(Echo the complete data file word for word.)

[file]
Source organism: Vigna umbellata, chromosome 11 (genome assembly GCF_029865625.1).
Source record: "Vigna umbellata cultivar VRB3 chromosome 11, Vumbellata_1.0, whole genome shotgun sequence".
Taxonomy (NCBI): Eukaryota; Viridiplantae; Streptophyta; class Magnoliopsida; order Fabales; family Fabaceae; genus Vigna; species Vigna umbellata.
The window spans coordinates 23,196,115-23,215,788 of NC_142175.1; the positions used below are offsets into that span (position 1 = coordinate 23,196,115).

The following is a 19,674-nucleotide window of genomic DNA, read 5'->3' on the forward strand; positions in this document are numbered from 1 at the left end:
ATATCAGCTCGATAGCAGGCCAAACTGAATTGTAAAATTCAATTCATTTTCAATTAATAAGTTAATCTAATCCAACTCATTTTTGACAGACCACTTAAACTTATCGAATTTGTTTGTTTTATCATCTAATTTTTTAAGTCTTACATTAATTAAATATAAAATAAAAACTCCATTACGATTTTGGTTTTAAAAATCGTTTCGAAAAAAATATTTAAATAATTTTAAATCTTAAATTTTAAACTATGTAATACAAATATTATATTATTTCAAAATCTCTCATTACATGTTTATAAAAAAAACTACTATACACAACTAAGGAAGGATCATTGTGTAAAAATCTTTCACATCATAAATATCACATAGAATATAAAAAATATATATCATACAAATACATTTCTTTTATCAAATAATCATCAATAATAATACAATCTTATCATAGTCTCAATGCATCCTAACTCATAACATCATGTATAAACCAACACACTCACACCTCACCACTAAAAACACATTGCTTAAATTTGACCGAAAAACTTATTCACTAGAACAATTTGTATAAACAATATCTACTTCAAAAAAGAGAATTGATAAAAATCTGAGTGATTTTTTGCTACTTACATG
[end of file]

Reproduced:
Source organism: Vigna umbellata, chromosome 11 (genome assembly GCF_029865625.1).
Source record: "Vigna umbellata cultivar VRB3 chromosome 11, Vumbellata_1.0, whole genome shotgun sequence".
Taxonomy (NCBI): Eukaryota; Viridiplantae; Streptophyta; class Magnoliopsida; order Fabales; family Fabaceae; genus Vigna; species Vigna umbellata.
The window spans coordinates 23,196,115-23,215,788 of NC_142175.1; the positions used below are offsets into that span (position 1 = coordinate 23,196,115).

The following is a 19,674-nucleotide window of genomic DNA, read 5'->3' on the forward strand; positions in this document are numbered from 1 at the left end:
ATATCAGCTCGATAGCAGGCCAAACTGAATTGTAAAATTCAATTCATTTTCAATTAATAAGTTAATCTAATCCAACTCATTTTTGACAGACCACTTAAACTTATCGAATTTGTTTGTTTTATCATCTAATTTTTTAAGTCTTACATTAATTAAATATAAAATAAAAACTCCATTACGATTTTGGTTTTAAAAATCGTTTCGAAAAAAATATTTAAATAATTTTAAATCTTAAATTTTAAACTATGTAATACAAATATTATATTATTTCAAAATCTCTCATTACATGTTTATAAAAAAAACTACTATACACAACTAAGGAAGGATCATTGTGTAAAAATCTTTCACATCATAAATATCACATAGAATATAAAAAATATATATCATACAAATACATTTCTTTTATCAAATAATCATCAATAATAATACAATCTTATCATAGTCTCAATGCATCCTAACTCATAACATCATGTATAAACCAACACACTCACACCTCACCACTAAAAACACATTGCTTAAATTTGACCGAAAAACTTATTCACTAGAACAATTTGTATAAACAATATCTACTTCAAAAAAGAGAATTGATAAAAATCTGAGTGATTTTTTGCTACTTACATG